Very frustrating. We'd get signal briefly, then lose it. Tomorrow: we cut the connectors out and solder the cables together.

Not good. This tank is a prototype for nearly 200 in the ICETOP array, and the connectors are in general use in AMANDA. Hopefully, they perform better when frozen permanently into the ice.

In the pit ! We spent a lot of time down in the pit today, and at times, I could actually feel the warmth of the sun through my sweater. The key to staying warm is to adjust your clothing constantly. When we're working, there's no need to wear the heavy parka, especially on a day like today was, with almost no wind.

Here's the way my portable cosmic ray detector looked when I checked in luggage at the Seattle airport. Let's see, some batteries, some wires, a timer looking thing, and some weird stuf in foam. Needless to say, it got a thorough inspection.

PMTs are pretty fragile and easy to break in shipping. I came up with this system in the 3 days between the arrival of the PMTs and my departure. The PMTs aren't permanently mounted to the scintillator paddle with epoxy. Rather, they travel cushioned in foam, separate, and on site, are put together with optical grease. The optical grease has no mechanical strength, but the foam holds everything in place pretty nicely, and the system also appears to be quite light tight. To find the faint like they're looking for, PMTs must operate in complete darkness.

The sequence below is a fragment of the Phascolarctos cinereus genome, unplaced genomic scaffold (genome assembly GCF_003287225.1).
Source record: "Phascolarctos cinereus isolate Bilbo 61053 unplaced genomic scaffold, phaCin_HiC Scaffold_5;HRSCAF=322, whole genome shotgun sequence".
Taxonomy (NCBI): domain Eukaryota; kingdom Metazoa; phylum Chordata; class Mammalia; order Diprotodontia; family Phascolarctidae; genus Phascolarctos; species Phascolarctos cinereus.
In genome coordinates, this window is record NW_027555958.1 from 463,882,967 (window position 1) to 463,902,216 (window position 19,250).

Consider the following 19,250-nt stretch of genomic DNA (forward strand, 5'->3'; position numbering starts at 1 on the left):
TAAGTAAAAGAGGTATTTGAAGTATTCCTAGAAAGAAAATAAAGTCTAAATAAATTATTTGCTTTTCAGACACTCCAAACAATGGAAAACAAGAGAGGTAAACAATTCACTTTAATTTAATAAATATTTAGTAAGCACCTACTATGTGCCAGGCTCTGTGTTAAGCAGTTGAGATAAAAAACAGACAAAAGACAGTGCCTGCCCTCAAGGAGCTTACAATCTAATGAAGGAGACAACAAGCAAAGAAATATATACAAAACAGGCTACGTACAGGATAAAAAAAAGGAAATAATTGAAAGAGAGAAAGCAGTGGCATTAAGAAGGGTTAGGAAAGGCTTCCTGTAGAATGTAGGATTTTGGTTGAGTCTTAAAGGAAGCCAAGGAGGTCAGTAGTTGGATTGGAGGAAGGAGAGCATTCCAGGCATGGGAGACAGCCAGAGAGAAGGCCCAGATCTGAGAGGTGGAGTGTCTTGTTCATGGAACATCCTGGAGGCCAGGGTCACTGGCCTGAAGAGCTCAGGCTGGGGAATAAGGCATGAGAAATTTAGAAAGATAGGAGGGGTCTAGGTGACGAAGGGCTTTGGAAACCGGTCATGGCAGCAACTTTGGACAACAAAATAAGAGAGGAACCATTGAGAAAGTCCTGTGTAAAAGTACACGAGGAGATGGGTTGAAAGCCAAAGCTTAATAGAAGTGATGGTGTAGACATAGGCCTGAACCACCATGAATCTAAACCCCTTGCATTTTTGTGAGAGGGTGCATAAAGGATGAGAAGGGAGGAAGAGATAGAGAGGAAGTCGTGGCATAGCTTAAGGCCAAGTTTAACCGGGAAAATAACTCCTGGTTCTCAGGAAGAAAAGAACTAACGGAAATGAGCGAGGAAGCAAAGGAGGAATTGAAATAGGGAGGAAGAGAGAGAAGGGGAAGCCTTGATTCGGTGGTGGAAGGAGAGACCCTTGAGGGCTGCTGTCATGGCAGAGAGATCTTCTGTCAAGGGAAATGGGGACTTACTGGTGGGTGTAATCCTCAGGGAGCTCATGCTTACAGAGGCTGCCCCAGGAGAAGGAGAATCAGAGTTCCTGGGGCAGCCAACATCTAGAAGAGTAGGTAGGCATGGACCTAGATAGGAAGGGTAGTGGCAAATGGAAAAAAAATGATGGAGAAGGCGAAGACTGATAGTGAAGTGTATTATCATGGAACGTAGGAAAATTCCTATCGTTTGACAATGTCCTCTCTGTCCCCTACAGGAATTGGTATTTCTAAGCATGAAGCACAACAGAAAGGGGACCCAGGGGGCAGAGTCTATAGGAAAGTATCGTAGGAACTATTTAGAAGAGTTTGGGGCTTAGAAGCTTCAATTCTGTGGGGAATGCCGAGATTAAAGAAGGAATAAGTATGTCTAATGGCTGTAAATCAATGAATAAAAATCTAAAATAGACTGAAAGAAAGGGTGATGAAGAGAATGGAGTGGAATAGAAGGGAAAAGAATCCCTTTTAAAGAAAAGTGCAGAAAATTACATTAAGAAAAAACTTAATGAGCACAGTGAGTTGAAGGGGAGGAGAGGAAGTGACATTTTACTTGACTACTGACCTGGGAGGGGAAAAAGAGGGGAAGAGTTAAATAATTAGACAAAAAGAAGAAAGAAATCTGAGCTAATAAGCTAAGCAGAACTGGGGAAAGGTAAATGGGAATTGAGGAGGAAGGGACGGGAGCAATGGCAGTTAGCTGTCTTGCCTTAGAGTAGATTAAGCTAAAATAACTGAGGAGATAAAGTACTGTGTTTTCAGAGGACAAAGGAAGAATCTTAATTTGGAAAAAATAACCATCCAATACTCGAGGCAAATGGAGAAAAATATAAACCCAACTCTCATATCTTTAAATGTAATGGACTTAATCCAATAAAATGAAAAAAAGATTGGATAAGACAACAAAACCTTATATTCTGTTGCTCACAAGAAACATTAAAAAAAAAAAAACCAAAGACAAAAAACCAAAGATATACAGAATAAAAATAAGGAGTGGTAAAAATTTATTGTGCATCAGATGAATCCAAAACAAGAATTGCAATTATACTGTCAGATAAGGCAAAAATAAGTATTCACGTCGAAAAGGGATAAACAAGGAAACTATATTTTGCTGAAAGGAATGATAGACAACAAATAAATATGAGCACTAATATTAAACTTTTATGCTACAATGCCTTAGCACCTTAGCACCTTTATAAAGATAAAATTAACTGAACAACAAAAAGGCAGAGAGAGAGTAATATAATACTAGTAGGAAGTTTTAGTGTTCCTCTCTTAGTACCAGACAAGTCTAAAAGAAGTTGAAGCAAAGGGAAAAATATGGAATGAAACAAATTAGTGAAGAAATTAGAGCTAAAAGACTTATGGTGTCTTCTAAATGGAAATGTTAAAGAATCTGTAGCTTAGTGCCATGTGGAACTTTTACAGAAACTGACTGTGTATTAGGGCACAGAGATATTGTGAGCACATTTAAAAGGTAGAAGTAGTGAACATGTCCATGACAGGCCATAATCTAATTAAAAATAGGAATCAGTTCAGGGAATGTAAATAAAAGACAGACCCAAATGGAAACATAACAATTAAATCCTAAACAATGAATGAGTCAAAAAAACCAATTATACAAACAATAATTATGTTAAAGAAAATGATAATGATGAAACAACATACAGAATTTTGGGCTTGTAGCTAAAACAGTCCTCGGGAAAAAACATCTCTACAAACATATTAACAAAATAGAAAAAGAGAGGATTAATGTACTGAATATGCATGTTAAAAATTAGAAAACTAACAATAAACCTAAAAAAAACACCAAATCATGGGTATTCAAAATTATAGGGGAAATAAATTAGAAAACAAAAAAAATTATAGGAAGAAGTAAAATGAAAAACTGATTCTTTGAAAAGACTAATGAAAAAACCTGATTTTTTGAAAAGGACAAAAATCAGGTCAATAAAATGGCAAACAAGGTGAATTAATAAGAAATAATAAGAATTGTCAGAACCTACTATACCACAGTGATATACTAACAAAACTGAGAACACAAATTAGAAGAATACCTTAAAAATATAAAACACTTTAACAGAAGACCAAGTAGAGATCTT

Here's a closeup of the new PMTs. They're very nice, well calibrated, lightweight, and groovy. Thanks, ElectronTubes, Inc., which supplied them at a very reasonable rate (these are very pricey items).

I included this picture for my brother. I mounted the detector inside one of my father's old suitcases from World War II. The address label, though it's hard to read in this picture, still gives his address from 1945 : Oak Terrace, West Reading, Pennsylvania.

This is a graph of an experiment using the two detectors in coincidence, meaning the counter only registers a "hit" if both detectors hit nearly simultaneously, within about 20 nanoseconds. Coincidence technique lowers noise, because PMTs fire randomly from time to time, but are more unlikely to fire randomly at the same time. It also creates a "telescope", where parcticles from perpendicular to the scintillator paddles are more likely to hit than parcticles from other directions. The detectors were placed in coincidence at approximately 25 degrees from horizontal. They were pointed ahead of the sun. The question was, "Do the detectors see the sun ?" Or, more precisely,"Is it possible to measure parcticles directly from the sun ?" X axis is time in minutes, Y axis is counts per minute. The sun was directly perpendicular to the detectors at about 100 minutes. Any relationship between sun position and counts ? I don't think so. Why is the trend down ? I have some ideas. Check back tomorrow....

Moving snow away from the station is very big business here. The work goes on around the clock.